Alden Fossett ’21, Memorial Church Student Advisory Board member, speaks at Morning Prayers on March 1, 2019. Photo by Jeffrey Blackwell/Memorial Church Communications.
My sacred text for this morning is the epigraph from Julia Anna Cooper’s 1892 book, A Voice from the South.
What I Miss
“With regret I forget
If the song be living yet,
Yet remember, vaguely now,
It was honest, anyhow.”
What I miss the most about being white is the not knowing — but even more than that, the not having to know. What I miss the most about being black is the knowing too much — but even more than that, the knowing too well, too often, and for too long.
Caught in between the two, my melanin invites questions and concerns I didn’t think I was supposed to have, like, “what are you?” and, “where are you really from?” Maybe I missed being black by the texture of my hair, but I certainly missed being white by the color of my skin. Race is not biological, but sometimes it feels that way—the lasting taxonomy of phenotype handed down to us by early anthropologists: Negroid, Caucasoid, and Mongoloid.
The nurse in the hospital says, “your daddy must be red, then, if your mama’s that dark.”
“No,” I tell her, “my dad’s white.”
In runaway slave advertisements, black people are described every possible way. Like the 100-dollar reward for Negro woman Sophia Gordon, “of copper color,” or the 10 dollars for a “somewhat yellow complexioned” Negro man named Will. Or the 15-dollars for Yett, who is “not of the blackest order.” How would I have been labelled if I had run away? Do I have enough yellow in my skin?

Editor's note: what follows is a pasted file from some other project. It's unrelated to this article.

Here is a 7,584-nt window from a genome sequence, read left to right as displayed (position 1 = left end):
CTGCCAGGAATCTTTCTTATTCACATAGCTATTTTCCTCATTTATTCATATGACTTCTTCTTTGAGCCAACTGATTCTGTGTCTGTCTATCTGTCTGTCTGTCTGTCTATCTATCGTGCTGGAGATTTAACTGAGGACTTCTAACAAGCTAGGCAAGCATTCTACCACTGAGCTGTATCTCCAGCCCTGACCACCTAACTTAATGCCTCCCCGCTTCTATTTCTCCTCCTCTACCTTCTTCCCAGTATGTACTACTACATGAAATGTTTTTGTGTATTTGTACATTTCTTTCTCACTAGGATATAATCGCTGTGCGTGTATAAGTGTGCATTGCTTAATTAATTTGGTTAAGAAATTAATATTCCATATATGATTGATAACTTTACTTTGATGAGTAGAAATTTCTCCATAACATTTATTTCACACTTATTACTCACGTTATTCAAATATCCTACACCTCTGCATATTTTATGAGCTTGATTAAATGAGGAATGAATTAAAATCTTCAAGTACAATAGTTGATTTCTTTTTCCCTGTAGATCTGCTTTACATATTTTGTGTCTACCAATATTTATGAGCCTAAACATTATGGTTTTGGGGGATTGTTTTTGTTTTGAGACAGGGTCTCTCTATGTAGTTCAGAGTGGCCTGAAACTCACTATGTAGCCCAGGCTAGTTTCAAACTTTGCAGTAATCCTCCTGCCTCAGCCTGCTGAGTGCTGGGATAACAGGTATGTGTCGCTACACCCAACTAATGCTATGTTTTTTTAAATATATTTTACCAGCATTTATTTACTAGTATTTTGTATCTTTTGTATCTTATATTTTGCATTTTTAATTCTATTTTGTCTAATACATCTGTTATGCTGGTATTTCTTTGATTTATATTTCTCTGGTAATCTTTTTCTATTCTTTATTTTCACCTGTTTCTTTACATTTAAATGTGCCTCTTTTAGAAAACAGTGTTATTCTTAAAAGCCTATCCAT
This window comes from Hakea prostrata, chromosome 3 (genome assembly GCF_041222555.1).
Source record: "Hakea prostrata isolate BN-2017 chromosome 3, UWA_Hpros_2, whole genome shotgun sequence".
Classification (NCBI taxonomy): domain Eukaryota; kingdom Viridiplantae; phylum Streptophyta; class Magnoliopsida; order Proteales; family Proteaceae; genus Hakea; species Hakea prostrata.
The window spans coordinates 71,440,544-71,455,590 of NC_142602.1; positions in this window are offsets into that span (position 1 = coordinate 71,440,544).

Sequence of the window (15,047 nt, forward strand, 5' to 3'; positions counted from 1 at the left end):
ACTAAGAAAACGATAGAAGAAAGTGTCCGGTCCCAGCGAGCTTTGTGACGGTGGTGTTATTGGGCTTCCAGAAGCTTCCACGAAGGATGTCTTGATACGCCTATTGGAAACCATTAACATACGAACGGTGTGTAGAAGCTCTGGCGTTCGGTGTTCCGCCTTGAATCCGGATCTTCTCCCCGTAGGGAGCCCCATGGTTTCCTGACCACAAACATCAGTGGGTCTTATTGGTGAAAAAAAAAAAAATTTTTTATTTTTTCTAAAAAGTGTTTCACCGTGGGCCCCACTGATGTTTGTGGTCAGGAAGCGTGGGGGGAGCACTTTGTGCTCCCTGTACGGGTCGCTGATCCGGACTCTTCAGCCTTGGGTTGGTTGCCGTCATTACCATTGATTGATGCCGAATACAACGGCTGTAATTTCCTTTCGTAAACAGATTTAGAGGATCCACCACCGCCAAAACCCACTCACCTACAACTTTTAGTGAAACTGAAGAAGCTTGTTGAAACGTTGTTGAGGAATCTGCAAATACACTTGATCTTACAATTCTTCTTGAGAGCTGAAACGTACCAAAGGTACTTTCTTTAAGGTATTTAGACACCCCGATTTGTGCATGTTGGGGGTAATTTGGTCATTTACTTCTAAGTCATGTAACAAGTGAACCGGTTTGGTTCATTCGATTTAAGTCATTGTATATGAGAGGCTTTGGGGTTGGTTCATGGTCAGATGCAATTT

When I speak, I speak from a place of deep pain: the kind that can bury you. It’s intoxicating: a saccharine mist settles over you and sticks in your head like glue. What does it feel like to be two halves with no whole — bifurcated every time you look in a mirror? It’s a catastrophe, being black here and being white there. Knowing what they want to hear, and knowing they don’t really care. And this, this is my song. Living or dead: I have no choice but to confront it. I have to be “honest, anyhow.” I sing this to myself, today, and I’ll try to sing this to myself tomorrow.
A wail is not a whine. A wail is an act of self-respect. The kind of wailing I want to do is not beautiful, nor is it ugly. It might not be what you want from me. It might even make you uncomfortable, but I want you to look, and I want you to see. Be here with me, just for a moment, and think what it means to be born into a world that claims you as much as you claim yourself.
When your identity is a debate before you know your left from your right, you learn how to accommodate others more quickly than you learn that you have a self. You think, “If I look at you, if I really look at you, then maybe you won’t even see me. And if you don’t see me, then you won’t see all of my contradictions, all of my shames, and all of my emptiness.”
I don’t have the privilege of hiding behind anything, so I hide inside myself. It’s quiet. It’s lonely. It exists somewhere beyond sight, sound, smell, or touch. I doubt it tastes of anything at all. Though it might sound like it, it’s not a sad place, exactly, because I’m not sad. I don’t take up permanent residence because I don’t have to. I have too much to sing, I have too much to say, and I love far too many people.
Me: not a Negro, not an African-American, and not for you to say.
One ever feels his two-ness, one ever feels his newness, one ever feels his blueness.